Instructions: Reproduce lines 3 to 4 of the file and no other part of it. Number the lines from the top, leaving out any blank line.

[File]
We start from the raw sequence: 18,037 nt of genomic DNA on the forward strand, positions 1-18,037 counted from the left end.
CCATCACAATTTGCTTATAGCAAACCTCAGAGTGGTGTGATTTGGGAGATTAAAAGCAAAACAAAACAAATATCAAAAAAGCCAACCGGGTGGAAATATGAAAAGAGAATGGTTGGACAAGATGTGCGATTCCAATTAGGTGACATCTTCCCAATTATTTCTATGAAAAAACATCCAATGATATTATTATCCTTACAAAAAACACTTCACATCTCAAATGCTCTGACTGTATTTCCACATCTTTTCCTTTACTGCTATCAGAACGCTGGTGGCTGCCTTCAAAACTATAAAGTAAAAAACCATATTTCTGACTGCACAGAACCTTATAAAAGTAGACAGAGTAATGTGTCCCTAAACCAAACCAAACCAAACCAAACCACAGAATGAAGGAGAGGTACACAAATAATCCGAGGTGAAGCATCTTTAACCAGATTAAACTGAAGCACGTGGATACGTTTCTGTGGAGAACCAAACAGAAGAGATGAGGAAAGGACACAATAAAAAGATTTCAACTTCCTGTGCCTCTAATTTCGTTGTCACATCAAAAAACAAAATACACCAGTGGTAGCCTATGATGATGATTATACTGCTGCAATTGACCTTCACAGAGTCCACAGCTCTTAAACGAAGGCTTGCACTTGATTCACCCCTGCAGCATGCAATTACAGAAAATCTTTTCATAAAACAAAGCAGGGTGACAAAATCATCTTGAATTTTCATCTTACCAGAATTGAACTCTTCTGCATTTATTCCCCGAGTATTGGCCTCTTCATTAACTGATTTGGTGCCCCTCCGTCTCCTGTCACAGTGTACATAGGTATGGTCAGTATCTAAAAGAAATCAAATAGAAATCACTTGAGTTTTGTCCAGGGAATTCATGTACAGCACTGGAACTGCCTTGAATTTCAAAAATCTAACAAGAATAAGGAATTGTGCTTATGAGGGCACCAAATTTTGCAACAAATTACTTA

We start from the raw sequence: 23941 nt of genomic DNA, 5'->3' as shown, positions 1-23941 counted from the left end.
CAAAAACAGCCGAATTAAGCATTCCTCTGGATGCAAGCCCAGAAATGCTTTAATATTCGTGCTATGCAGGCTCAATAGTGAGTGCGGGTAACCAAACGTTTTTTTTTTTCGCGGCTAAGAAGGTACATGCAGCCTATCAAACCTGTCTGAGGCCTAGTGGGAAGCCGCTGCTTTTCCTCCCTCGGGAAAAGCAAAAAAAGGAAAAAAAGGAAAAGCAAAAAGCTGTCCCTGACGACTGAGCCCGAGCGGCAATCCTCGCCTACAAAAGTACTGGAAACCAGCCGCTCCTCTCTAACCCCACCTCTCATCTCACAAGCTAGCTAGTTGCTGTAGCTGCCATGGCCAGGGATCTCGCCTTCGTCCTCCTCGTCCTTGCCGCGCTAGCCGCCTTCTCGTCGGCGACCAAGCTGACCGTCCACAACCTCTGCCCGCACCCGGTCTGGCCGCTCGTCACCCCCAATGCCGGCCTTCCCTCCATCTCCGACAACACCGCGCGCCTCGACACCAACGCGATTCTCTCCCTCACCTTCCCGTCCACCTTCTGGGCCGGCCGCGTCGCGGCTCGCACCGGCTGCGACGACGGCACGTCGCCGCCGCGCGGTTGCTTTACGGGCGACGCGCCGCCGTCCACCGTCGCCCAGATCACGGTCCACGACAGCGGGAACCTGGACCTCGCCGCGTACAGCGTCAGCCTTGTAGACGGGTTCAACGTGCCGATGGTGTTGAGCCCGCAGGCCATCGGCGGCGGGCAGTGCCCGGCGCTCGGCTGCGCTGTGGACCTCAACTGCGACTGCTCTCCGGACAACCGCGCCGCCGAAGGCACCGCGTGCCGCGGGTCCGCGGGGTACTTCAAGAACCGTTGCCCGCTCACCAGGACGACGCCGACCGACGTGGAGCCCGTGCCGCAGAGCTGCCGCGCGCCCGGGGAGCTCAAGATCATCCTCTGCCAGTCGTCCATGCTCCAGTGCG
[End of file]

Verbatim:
We start from the raw sequence: 23941 nt of genomic DNA, 5'->3' as shown, positions 1-23941 counted from the left end.
CAAAAACAGCCGAATTAAGCATTCCTCTGGATGCAAGCCCAGAAATGCTTTAATATTCGTGCTATGCAGGCTCAATAGTGAGTGCGGGTAACCAAACGTTTTTTTTTTTCGCGGCTAAGAAGGTACATGCAGCCTATCAAACCTGTCTGAGGCCTAGTGGGAAGCCGCTGCTTTTCCTCCCTCGGGAAAAGCAAAAAAAGGAAAAAAAGGAAAAGCAAAAAGCTGTCCCTGACGACTGAGCCCGAGCGGCAATCCTCGCCTACAAAAGTACTGGAAACCAGCCGCTCCTCTCTAACCCCACCTCTCATCTCACAAGCTAGCTAGTTGCTGTAGCTGCCATGGCCAGGGATCTCGCCTTCGTCCTCCTCGTCCTTGCCGCGCTAGCCGCCTTCTCGTCGGCGACCAAGCTGACCGTCCACAACCTCTGCCCGCACCCGGTCTGGCCGCTCGTCACCCCCAATGCCGGCCTTCCCTCCATCTCCGACAACACCGCGCGCCTCGACACCAACGCGATTCTCTCCCTCACCTTCCCGTCCACCTTCTGGGCCGGCCGCGTCGCGGCTCGCACCGGCTGCGACGACGGCACGTCGCCGCCGCGCGGTTGCTTTACGGGCGACGCGCCGCCGTCCACCGTCGCCCAGATCACGGTCCACGACAGCGGGAACCTGGACCTCGCCGCGTACAGCGTCAGCCTTGTAGACGGGTTCAACGTGCCGATGGTGTTGAGCCCGCAGGCCATCGGCGGCGGGCAGTGCCCGGCGCTCGGCTGCGCTGTGGACCTCAACTGCGACTGCTCTCCGGACAACCGCGCCGCCGAAGGCACCGCGTGCCGCGGGTCCGCGGGGTACTTCAAGAACCGTTGCCCGCTCACCAGGACGACGCCGACCGACGTGGAGCCCGTGCCGCAGAGCTGCCGCGCGCCCGGGGAGCTCAAGATCATCCTCTGCCAGTCGTCCATGCTCCAGTGCG